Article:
Supreme Court orders stay of execution for Missouri death row inmate

[JURIST] The US Supreme Court [official website] issued an order [text] Tuesday evening staying the execution of Missouri death row inmate Herbert Smulls. Smulls, who was convicted [AP report] and sentenced to death for killing a jewelry store owner and injuring his wife during a robbery in 1991, was scheduled to die at 12:01 AM Wednesday. Smulls' attorney filed a last minute stay of execution Tuesday, highlighting the state's refusal to disclose the name of the pharmacy that produces the lethal-injection drug, pentobarbital [PubChem profile] to be used in the execution. According to the Associated Press, the state has argued that the pharmacy is part of the execution team and, therefore, cannot be released to the public. Missouri utilized pentobarbital to execute two inmates last year. The Supreme Court is expected to rule on Smulls' petition Wednesday.

The shortage of sodium thiopental in the US has caused several states to modify lethal injection protocol. The prolonged execution [JURIST report] of convicted murderer Dennis McGuire last week has stirred a controversy over new drugs used to administer lethal injections. Earlier this month McGuire's attorneys sought a stay of execution [JURIST report] with the US District Court for the Southern District of Ohio [official website], claiming that the untried execution method would cause McGuire to experience a suffocation-like syndrome known as air hunger. In August a state judge in Arkansas ruled [JURIST report] that a state law provision allowing "any other chemical or chemicals" to be used for lethal injections violates the constitution's protection against cruel and unusual punishment. In 2011 two Texas inmates requested stays on their executions [USA Today report] to obtain more information on the new protocol and possibly challenge the protocol as unconstitutional. Texas acknowledged that its supply of sodium thiopental had an expiration date of March 1. Arizona, Georgia and Oklahoma have faced similar challenges and are seeking to substitute the sodium thiopental used in the lethal injection "cocktail" with pentobarbital.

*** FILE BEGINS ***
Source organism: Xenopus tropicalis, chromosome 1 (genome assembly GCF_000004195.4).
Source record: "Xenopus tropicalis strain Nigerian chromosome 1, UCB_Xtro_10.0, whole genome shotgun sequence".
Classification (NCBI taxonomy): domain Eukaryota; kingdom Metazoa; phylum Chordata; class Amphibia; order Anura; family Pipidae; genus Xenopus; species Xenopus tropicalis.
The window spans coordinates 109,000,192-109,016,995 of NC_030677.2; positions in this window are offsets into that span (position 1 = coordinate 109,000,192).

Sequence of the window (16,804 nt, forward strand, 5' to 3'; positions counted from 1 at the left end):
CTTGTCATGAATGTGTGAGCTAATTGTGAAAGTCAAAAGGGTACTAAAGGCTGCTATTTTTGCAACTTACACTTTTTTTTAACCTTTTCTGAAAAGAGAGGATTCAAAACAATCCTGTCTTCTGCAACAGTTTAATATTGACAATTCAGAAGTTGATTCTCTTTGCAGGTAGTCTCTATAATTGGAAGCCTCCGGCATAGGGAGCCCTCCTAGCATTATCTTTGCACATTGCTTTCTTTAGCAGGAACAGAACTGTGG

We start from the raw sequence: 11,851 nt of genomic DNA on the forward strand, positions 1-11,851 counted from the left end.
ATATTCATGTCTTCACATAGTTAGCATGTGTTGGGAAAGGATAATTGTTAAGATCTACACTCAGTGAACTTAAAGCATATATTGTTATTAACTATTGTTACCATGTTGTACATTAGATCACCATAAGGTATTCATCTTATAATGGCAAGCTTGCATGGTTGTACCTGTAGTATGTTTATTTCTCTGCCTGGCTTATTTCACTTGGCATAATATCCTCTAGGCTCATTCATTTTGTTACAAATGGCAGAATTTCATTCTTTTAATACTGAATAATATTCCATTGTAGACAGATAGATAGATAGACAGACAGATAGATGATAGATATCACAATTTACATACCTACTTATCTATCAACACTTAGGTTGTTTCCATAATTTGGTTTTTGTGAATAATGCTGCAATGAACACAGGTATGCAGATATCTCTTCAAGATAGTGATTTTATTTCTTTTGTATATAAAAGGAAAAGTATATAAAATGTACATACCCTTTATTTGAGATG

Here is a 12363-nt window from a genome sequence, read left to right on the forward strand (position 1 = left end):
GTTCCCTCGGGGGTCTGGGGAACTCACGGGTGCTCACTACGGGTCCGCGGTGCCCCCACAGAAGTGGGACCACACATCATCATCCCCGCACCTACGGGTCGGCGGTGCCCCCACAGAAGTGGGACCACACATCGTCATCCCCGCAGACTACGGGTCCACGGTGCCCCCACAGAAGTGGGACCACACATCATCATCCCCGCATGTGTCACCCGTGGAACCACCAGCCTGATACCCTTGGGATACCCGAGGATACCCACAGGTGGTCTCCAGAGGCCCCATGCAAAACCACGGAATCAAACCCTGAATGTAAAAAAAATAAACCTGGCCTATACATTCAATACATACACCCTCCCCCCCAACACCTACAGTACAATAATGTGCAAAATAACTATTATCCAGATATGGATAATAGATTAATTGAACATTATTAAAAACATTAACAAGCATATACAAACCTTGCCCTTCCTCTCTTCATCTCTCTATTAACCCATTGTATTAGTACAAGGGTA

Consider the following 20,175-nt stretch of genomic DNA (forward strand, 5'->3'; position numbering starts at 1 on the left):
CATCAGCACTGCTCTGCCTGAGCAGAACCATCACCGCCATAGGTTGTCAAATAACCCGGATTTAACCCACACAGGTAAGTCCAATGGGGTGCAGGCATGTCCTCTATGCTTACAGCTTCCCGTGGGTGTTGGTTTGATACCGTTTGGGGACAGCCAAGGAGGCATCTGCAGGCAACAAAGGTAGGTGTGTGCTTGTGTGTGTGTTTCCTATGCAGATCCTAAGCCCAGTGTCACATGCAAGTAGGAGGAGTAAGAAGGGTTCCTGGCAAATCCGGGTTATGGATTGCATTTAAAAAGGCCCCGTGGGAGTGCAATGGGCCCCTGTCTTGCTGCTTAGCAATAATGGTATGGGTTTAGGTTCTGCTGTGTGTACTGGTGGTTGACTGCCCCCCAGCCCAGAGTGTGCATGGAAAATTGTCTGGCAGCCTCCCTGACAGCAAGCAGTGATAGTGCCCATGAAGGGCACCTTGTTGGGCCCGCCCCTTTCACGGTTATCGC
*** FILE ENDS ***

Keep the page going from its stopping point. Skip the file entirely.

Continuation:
1/30/14 ~ Smulls was executed Wednesday after the stay was lifted.

 

About Paper Chase

Paper Chase is JURIST's real-time legal news service, powered by a team of 30 law student reporters and editors led by law professor Bernard Hibbitts at the University of Pittsburgh School of Law. As an educational service, Paper Chase is dedicated to presenting important legal news and materials rapidly, objectively and intelligibly in an accessible format.

© Copyright JURIST Legal News and Research Services, Inc., 2013.